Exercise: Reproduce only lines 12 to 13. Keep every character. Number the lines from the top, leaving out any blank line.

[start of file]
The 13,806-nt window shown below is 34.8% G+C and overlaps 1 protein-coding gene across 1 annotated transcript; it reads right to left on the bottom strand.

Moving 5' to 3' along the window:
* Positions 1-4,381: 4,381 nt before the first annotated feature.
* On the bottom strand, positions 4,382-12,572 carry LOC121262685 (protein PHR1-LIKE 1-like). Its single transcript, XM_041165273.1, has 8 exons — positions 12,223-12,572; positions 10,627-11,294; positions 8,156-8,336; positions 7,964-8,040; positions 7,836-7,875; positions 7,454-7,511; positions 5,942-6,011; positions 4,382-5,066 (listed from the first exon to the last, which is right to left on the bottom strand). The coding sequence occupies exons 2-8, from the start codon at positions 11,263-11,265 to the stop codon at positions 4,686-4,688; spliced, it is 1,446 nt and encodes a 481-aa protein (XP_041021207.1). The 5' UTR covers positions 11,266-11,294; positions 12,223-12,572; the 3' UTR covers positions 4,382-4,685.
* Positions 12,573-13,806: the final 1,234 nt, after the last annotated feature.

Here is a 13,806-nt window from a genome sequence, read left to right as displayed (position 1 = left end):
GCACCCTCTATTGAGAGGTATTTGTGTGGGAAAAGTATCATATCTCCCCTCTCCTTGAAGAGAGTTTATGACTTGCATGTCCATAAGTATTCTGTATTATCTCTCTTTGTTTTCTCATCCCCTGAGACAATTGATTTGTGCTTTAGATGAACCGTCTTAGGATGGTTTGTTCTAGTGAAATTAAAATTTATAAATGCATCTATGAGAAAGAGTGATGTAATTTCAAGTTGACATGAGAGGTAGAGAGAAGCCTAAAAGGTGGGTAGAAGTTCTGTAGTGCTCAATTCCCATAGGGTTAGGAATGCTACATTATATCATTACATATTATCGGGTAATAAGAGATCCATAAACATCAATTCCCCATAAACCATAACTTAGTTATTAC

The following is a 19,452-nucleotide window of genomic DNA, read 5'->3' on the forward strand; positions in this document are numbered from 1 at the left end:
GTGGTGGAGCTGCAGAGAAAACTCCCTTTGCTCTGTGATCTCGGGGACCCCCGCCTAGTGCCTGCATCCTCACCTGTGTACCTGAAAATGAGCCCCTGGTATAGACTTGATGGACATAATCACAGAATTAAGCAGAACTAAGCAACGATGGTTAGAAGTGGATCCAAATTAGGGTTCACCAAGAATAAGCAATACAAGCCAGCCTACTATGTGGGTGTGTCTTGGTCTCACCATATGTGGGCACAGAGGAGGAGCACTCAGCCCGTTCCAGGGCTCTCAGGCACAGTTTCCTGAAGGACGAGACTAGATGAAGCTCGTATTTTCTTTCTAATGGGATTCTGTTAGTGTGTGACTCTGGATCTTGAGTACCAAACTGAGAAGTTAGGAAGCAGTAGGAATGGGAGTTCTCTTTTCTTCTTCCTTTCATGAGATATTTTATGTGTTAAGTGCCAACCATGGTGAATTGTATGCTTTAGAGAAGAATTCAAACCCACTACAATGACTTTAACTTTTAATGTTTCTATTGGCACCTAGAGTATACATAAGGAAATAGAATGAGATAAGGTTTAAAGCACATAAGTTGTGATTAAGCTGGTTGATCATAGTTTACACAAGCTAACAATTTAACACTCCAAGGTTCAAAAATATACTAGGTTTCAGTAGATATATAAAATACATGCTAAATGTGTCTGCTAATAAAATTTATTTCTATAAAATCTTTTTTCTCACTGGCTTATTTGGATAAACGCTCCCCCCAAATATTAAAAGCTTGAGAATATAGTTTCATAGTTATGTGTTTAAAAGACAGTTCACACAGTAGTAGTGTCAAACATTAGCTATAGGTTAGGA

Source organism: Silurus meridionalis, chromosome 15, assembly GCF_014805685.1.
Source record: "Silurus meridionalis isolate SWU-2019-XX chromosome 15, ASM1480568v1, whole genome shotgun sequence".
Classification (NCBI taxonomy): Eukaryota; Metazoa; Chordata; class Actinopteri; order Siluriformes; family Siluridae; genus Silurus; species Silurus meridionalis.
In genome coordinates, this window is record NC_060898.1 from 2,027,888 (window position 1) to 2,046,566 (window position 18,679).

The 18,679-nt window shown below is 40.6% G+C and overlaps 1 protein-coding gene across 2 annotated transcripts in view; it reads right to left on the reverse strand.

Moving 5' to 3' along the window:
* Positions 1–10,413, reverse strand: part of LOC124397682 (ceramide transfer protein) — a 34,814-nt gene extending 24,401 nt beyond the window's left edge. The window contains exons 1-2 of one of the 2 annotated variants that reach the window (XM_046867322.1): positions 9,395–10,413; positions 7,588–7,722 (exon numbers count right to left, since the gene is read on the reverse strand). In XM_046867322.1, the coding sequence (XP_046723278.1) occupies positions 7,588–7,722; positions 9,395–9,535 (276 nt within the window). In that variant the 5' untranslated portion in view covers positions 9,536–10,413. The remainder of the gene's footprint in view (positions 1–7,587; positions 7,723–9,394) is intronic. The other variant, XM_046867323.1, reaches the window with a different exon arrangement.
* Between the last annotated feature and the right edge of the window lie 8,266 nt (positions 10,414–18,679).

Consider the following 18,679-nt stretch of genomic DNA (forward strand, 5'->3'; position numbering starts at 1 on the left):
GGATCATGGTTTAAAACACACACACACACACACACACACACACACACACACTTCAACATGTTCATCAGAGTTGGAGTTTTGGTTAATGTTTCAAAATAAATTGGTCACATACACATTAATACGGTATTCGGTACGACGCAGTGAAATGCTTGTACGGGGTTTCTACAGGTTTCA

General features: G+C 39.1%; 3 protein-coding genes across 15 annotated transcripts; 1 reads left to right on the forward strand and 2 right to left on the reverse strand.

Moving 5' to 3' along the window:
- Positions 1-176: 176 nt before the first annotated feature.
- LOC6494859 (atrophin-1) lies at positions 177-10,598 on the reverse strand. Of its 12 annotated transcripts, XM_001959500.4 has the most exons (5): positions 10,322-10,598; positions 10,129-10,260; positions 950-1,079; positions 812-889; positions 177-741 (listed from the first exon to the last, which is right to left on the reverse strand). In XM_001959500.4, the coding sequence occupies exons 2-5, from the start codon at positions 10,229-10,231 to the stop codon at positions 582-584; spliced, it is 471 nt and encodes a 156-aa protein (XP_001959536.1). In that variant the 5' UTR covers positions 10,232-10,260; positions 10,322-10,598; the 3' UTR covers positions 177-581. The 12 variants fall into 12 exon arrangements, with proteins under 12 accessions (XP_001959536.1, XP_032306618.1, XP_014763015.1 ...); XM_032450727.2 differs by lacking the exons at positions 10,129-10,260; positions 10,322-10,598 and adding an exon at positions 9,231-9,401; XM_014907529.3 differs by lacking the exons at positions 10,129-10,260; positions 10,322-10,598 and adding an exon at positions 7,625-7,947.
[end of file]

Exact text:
Classification (NCBI taxonomy): Eukaryota; Metazoa; Chordata; class Actinopteri; order Siluriformes; family Siluridae; genus Silurus; species Silurus meridionalis.
In genome coordinates, this window is record NC_060898.1 from 2,027,888 (window position 1) to 2,046,566 (window position 18,679).